Long story short. Ted Diadiun writes typically vapid navel gazing apologia for PD bias, hilariously quoting Bill Mason toady, metro editor Chris Quinn (which Anastasia immediately notices). People bring up Connie Schultz in comments. Diadiun claims he and many others at the PD have long been “troubled by the obvious conflict” regarding Connie’s marriage to Sherrod Brown.
Connie, rather publicly, loses it. As is her wont.
My role as a Plain Dealer columnist has fueled a sub-thread of comments here, and so I will respond.
Ted Diadiun wrote, in referring to my job as a columnist while married to a U.S. senator, “A lot of us are troubled by the obvious conflict.”
Troubled? This suggests I am a constant source of anguish for colleagues, which is news to me. Except for Ted, no other editor or colleague has suggested – to me, anyway – that I should not be writing a column because I’m married to a member of Congress.
To be clear on the timeline of my career at The Plain Dealer: I started as a reporter in 1993; I became a columnist in the fall of 2002, before I had even met Sherrod Brown, let alone dated him. We were married by the time the Pulitzer was announced in 2005. My marriage was disclosed on the Pulitzer entry form. No one at The Plain Dealer suggested we refuse the prize because of my marriage. For the first three years of my marriage, there also was no tagline about Sherrod at the end of my columns, even after he moved from the House of Representatives to the Senate. Susan Goldberg insisted on the tagline shortly after she became editor in 2007. Around the same time, I was instructed to stop referring to my husband in personal columns, as that risked “humanizing” an elected official.
I have a lot of respect for Susan Goldberg, who left The Plain Dealer earlier this month, but I have always objected to adding the tagline about my marriage to my column. Clearly, it is a battle I lose on a regular basis. At first, it was added only when I wrote about politics; it now often appears on columns about race, women’s issues and workers’ rights – all of which I cared about, and wrote about, long before I knew Sherrod. No other publication in the country that runs my syndicated columns, essays or book reviews adds a tagline about my marriage, including Parade, Columbia Journalism Review and The Washington Post. Every editor who works with me knows that I am married to Sherrod, as I always make it clear. I couldn’t be more transparent about my marriage, as my second book, “and His Lovely Wife,” was about Sherrod’s 2006 race for the U.S. Senate.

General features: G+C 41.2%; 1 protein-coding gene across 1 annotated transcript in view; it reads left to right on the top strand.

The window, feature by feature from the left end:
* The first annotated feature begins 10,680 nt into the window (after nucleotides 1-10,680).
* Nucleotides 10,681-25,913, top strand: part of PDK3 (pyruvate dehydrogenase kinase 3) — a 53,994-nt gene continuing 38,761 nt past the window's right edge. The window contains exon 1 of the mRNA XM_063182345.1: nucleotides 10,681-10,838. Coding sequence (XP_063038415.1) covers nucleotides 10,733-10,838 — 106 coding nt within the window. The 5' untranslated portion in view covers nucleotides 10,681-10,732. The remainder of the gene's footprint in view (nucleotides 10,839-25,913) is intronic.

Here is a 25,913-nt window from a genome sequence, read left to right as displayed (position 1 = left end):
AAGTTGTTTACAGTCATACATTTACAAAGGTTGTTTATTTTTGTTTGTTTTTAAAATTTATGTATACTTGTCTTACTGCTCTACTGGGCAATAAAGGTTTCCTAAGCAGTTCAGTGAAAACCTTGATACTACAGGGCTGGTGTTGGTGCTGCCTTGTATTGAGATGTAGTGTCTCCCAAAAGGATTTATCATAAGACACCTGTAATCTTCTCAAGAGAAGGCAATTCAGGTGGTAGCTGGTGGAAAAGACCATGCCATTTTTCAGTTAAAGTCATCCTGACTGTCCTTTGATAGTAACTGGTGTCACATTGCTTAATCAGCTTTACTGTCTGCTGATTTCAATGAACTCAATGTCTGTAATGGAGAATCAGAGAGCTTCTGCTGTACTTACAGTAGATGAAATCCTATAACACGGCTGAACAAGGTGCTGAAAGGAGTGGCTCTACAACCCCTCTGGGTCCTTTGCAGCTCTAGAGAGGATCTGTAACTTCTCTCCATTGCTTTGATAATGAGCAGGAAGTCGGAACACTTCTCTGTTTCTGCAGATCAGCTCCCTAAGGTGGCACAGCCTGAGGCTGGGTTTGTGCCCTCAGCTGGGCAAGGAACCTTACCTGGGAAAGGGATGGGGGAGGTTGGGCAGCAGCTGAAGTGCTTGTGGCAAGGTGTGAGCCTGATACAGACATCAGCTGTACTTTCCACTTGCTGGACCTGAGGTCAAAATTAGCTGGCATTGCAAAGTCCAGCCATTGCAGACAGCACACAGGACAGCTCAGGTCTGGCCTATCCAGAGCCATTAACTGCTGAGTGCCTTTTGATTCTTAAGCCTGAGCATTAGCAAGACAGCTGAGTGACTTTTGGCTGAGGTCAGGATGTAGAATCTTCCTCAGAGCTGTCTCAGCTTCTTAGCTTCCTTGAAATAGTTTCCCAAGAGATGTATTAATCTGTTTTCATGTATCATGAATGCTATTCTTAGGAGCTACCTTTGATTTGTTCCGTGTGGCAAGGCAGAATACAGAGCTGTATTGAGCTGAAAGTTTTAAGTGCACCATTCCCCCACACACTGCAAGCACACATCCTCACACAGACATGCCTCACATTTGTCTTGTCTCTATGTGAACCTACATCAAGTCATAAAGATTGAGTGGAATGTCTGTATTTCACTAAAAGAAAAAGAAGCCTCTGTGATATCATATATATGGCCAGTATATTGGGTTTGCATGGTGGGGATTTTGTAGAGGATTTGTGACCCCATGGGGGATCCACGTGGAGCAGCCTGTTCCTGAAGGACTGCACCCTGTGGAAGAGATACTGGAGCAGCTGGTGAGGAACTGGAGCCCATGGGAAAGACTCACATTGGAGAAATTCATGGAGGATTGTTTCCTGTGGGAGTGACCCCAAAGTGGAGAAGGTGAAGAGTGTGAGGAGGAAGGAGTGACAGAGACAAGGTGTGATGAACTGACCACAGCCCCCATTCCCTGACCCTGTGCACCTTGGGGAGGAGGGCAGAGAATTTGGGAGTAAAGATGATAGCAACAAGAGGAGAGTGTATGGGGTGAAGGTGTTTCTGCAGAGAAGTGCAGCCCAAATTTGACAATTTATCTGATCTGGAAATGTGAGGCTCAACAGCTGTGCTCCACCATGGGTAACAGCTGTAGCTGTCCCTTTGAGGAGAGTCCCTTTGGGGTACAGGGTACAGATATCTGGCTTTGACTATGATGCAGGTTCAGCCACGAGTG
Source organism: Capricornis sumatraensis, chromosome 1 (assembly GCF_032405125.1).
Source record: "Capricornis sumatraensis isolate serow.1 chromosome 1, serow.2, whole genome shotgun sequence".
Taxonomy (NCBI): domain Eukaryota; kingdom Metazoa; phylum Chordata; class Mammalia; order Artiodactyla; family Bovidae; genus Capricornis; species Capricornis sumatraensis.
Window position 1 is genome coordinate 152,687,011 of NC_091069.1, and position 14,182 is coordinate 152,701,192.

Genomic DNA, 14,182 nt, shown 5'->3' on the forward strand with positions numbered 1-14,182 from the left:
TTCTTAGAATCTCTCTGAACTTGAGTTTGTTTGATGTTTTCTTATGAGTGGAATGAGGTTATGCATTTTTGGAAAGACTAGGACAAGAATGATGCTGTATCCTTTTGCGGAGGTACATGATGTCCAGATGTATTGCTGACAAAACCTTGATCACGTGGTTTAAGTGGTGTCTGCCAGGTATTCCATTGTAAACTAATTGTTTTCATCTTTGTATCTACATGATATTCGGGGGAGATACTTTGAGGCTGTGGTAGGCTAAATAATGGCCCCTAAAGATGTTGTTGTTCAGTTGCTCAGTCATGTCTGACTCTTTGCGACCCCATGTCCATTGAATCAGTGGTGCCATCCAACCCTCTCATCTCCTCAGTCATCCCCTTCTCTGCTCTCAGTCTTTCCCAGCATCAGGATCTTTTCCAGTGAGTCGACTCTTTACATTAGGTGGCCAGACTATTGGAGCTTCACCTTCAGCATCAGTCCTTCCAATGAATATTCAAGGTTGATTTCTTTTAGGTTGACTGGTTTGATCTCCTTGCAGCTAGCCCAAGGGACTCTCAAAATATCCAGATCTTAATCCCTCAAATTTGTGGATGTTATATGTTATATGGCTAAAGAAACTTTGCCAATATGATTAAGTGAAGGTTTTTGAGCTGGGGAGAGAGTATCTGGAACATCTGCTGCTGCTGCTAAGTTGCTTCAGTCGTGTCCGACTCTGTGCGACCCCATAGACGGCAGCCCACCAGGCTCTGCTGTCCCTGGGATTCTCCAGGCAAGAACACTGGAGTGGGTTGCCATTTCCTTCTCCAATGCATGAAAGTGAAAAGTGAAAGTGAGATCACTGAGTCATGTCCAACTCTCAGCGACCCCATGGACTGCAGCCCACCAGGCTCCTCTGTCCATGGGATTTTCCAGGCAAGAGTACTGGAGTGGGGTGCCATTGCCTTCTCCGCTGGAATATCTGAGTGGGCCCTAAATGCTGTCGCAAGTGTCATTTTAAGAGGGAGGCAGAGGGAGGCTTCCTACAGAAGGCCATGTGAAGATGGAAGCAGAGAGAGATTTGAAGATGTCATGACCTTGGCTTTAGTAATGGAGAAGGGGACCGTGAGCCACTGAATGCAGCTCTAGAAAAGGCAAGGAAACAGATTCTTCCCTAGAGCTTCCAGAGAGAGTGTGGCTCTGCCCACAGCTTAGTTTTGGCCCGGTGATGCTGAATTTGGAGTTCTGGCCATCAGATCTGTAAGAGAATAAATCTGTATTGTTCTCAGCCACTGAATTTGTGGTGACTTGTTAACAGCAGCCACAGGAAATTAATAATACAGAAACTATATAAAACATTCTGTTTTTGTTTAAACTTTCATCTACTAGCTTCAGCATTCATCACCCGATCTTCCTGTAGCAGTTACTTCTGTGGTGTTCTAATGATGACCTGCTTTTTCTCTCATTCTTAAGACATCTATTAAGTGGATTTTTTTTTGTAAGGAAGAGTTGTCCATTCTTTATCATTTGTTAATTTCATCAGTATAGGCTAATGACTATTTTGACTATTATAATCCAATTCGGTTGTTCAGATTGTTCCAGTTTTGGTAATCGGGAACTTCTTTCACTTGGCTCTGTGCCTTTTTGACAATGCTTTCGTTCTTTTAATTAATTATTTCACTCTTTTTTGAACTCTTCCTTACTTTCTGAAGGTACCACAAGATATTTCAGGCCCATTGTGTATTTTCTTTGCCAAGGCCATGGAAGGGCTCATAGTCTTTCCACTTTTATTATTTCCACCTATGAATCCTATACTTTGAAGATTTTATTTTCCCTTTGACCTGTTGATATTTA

My marriage, and my politics, have long been fodder for detractors, as is evident in the comment section on many of my columns, and in the discussion thread under Ted’s column today. That is old news. What stunned me was Ted’s public declaration that “a lot of us are troubled” about my role as a columnist in light of my marriage. The “us” suggests he means others in the newsroom. Perhaps that was an exaggeration on Ted’s part, reflecting his admitted disagreement with my politics. Perhaps I am clueless.
Here’s what I do know about our newsroom: For 17 years I have worked with an incredibly talented group of journalists. Many of them are cherished friends. Lucky, lucky me. And I am grateful to The Plain Dealer for its continued support as I take a short break from my column to finish a series scheduled to run in December about the long-term impact of Agent Orange here, and in Vietnam.
The best part is that Diadiun quotes Chris Quinn on bias, who has a documented history of turning the PD into Bill Mason’s puppet, most spectacularly by getting the PD to campaign for Issue 6 as if democracy itself depended on Bill Mason’s job being written into the new county charter in perpetuity.